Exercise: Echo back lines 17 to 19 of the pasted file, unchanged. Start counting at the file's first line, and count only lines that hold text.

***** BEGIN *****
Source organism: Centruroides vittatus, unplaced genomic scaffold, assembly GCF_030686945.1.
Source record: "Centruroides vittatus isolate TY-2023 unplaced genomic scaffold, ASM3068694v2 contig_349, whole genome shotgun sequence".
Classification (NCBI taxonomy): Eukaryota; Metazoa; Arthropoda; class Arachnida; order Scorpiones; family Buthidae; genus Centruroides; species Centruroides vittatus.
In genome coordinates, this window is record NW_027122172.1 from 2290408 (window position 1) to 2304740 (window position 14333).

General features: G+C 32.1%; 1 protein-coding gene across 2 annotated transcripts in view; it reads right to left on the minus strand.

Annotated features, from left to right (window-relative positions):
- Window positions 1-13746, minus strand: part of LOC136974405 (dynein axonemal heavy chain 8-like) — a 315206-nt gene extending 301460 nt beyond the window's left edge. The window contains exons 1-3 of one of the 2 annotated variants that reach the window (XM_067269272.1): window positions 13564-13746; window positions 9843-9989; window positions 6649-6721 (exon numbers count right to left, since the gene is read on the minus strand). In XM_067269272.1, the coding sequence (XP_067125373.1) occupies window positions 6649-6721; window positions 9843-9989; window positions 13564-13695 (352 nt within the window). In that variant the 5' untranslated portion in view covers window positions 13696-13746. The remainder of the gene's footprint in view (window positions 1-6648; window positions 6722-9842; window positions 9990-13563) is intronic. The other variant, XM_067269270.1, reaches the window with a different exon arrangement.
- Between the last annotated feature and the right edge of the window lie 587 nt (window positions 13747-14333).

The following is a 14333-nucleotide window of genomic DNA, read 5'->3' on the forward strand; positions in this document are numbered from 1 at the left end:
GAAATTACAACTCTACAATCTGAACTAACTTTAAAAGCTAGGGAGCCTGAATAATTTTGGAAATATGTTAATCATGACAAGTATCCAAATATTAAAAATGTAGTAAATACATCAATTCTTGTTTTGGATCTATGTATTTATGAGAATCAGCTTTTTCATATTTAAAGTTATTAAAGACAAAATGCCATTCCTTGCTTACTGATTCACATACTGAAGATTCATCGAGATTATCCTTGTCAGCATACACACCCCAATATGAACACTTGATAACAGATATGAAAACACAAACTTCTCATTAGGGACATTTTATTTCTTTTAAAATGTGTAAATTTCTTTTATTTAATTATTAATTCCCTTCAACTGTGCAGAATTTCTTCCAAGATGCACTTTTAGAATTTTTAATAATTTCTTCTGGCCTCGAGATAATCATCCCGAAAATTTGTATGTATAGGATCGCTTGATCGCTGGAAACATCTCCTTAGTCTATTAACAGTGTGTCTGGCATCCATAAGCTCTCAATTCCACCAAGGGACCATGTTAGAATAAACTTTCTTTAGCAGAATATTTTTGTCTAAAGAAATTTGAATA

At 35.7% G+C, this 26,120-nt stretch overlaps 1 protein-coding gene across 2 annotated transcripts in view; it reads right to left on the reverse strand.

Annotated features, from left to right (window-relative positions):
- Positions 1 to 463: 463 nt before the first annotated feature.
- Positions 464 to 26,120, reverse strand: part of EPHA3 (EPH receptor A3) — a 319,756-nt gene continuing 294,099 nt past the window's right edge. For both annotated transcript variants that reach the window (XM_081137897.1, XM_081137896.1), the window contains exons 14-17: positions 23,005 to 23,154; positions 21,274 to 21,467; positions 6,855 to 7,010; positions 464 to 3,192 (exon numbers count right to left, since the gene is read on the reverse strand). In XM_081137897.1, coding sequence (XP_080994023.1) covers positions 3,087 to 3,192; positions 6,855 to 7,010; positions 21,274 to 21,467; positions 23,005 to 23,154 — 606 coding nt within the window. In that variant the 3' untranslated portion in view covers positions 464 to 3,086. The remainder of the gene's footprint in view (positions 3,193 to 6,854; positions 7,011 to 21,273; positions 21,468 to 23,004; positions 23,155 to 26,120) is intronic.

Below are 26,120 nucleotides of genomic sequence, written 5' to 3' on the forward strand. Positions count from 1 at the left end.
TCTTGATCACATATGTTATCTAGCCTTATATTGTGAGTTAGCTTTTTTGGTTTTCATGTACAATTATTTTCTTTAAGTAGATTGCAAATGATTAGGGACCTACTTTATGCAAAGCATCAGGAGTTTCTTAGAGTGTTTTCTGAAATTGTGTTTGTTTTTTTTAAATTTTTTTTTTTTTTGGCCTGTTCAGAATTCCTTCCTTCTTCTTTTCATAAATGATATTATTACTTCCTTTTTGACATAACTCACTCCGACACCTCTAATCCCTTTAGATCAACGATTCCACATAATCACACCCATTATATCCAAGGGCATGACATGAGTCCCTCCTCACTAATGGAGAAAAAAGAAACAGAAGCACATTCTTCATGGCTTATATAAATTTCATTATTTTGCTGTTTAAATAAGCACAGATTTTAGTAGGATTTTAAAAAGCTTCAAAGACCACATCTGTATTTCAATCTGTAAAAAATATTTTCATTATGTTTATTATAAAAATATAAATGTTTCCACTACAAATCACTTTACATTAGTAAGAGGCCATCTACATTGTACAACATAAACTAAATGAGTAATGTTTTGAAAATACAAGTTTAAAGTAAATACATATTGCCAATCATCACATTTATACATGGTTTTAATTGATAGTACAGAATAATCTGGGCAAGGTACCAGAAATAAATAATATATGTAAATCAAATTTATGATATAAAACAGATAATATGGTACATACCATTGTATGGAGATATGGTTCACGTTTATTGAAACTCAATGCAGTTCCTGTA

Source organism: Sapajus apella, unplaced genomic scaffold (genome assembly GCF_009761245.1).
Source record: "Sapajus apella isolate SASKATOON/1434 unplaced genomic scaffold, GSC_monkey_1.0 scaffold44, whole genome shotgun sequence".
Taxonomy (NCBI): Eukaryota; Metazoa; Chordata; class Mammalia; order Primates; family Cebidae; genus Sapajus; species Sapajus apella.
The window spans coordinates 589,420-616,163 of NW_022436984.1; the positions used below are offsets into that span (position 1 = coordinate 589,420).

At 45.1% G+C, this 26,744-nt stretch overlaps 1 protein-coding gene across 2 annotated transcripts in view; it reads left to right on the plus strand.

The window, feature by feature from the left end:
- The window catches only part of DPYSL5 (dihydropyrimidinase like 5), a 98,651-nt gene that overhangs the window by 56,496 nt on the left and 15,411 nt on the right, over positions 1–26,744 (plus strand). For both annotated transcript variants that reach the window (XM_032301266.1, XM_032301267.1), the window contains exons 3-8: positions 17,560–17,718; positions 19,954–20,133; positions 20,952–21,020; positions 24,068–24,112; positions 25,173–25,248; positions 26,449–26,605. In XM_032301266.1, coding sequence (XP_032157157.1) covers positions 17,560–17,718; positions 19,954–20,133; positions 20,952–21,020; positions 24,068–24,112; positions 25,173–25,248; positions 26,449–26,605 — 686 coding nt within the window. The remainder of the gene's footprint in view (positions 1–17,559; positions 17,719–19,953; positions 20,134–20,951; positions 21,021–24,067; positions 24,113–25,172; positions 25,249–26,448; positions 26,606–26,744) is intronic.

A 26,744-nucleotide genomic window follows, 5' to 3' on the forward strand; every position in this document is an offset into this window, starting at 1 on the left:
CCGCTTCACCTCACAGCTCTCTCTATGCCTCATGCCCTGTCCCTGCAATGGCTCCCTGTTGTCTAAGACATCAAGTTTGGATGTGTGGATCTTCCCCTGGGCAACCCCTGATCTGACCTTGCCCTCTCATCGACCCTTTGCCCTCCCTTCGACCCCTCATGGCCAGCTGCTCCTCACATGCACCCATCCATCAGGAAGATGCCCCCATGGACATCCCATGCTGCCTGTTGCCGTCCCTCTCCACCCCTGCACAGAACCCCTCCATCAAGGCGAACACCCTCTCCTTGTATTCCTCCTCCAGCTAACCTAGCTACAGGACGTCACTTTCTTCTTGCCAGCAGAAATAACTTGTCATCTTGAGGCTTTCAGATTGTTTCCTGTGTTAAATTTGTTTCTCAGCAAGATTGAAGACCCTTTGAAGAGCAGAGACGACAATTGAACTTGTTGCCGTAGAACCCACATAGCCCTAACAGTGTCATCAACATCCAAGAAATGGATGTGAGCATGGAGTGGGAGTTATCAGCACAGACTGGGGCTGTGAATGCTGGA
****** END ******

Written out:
Source organism: Sapajus apella, unplaced genomic scaffold (genome assembly GCF_009761245.1).
Source record: "Sapajus apella isolate SASKATOON/1434 unplaced genomic scaffold, GSC_monkey_1.0 scaffold44, whole genome shotgun sequence".
Taxonomy (NCBI): Eukaryota; Metazoa; Chordata; class Mammalia; order Primates; family Cebidae; genus Sapajus; species Sapajus apella.